Opera North’s Carousel is ‘Simply Stunning’

By May 19, 2015


[Photo credit: Alastair Muir]

It is often onstage performances that are the talking point; however in Opera North’s performance of Carousel, I felt the backstage work stole the show.

The set provided a perfect backdrop for the show. The set change transitions were flawless. A simple tree placed in the middle of the set transforming into a fully functioning carousel at the beginning was breathtaking. The performers danced their way on and off stage, taking various parts of the carousel with them to provide a non-intrusive, seamless transition.

From large scale sets of houses and boat docks to more minimalist effects such as a cascade of blossoms falling from a tree, the set work was faultless. We are often spoilt when it comes to set and scenery, as many films and television programs have the budget and technology to provide stunning sets. However, I have never seen a live show with such a vivid, captivating backdrop that remained at the heart of the action the whole way through. It felt as if I really was there at the carousel, the island, and the house, being invited into the characters’ lives and drawn into their world.


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The revolving floor was not just used to create the carousel effect – it was used throughout the performance to provide smooth scene changes without any jerky stop-starts or the blackouts so often found in theatre performances. It was interesting to watch how the actors worked the revolving stage, and how the choreographer and director used the floor to their advantage. My personal highlight came at the end of the show. The audience first saw the graduation ceremony as viewed from the back of the hall, but as the cast began singing the reprise of “You’ll Never Walk Alone”, the revolving floor gradually turned the cast towards the audience. This effect added to the show’s unforgettable crescendo, bringing most of the audience to tears.

Every detail was taken into account. The house was filled with cooking equipment and cluttered with various bits and bobs. You often hear of actors “method acting”, but this was method staging at its best. It was clear the backstage team had really put themselves in the characters’ shoes to create their home.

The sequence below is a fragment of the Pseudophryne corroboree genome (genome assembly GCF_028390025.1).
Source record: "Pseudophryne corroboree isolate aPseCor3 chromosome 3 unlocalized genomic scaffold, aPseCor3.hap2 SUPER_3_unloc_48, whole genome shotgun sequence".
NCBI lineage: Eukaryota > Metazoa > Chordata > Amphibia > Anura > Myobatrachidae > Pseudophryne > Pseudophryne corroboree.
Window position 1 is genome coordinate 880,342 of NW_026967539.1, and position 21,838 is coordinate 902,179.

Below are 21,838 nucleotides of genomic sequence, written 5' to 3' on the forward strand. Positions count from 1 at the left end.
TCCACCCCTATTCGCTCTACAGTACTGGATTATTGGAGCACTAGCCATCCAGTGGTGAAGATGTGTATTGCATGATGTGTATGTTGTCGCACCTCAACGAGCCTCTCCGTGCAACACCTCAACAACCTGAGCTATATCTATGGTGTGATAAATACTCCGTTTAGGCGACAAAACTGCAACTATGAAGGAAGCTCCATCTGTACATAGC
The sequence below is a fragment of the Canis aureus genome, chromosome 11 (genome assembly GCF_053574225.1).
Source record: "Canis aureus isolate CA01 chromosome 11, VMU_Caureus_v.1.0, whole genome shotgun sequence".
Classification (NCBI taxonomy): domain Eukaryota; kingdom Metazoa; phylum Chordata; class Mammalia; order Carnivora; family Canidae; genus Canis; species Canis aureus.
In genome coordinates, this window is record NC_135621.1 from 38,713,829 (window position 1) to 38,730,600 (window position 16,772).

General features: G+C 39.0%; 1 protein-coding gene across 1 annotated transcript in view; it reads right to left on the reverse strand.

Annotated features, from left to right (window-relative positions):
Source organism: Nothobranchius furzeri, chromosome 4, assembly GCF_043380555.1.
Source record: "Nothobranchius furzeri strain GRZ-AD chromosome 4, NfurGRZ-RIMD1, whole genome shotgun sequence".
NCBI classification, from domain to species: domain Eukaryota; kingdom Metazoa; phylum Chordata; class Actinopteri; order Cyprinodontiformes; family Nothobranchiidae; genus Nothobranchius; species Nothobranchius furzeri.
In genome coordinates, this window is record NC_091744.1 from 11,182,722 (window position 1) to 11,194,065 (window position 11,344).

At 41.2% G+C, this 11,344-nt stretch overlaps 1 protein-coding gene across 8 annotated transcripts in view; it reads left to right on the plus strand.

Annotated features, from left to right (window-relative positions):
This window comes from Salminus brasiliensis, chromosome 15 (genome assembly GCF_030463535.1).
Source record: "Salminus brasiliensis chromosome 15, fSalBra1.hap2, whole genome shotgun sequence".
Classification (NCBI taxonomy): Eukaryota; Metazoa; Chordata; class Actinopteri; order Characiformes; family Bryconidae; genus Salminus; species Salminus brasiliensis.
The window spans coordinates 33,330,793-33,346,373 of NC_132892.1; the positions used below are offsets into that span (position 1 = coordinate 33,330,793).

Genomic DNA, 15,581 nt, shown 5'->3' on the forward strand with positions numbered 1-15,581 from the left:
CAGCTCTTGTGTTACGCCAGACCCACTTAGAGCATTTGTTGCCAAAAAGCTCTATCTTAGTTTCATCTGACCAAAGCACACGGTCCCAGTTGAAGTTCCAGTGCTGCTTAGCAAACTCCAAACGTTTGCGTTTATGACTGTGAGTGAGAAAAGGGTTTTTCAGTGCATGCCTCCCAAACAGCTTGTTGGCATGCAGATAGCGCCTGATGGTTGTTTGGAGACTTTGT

The use of modern day technology was brilliant. Shadows were projected onto a wooden backdrop at various points in the show, most notably to project a silhouette carousel. Video projection was used to show Earth from Heaven, a clever device that was also implemented to provide a backdrop of the sea. This realistic set brought the show to life in a way that I’ve never seen done before.


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The costumes were beautiful. Though undoubtedly giving an old-fashioned effect of the 1870s, the vibrant colours and fabrics meant the costumes weren’t dowdy. The actors clearly felt comfortable and in character, and it really did feel as though we were transported back in time to Maine. With so much intricate dance choreography and a ballet sequence, the costumes not only had to be stunning – they had to be practical.

The backstage team did an excellent job, and their hard work contributed to one of the finest pieces of theatre I have seen.

There’s still chance to see Carousel at Leeds Grand until 23rd May – don’t miss it!

Sophie Joelle Cartwright

Filed under: Music, Theatre & Dance

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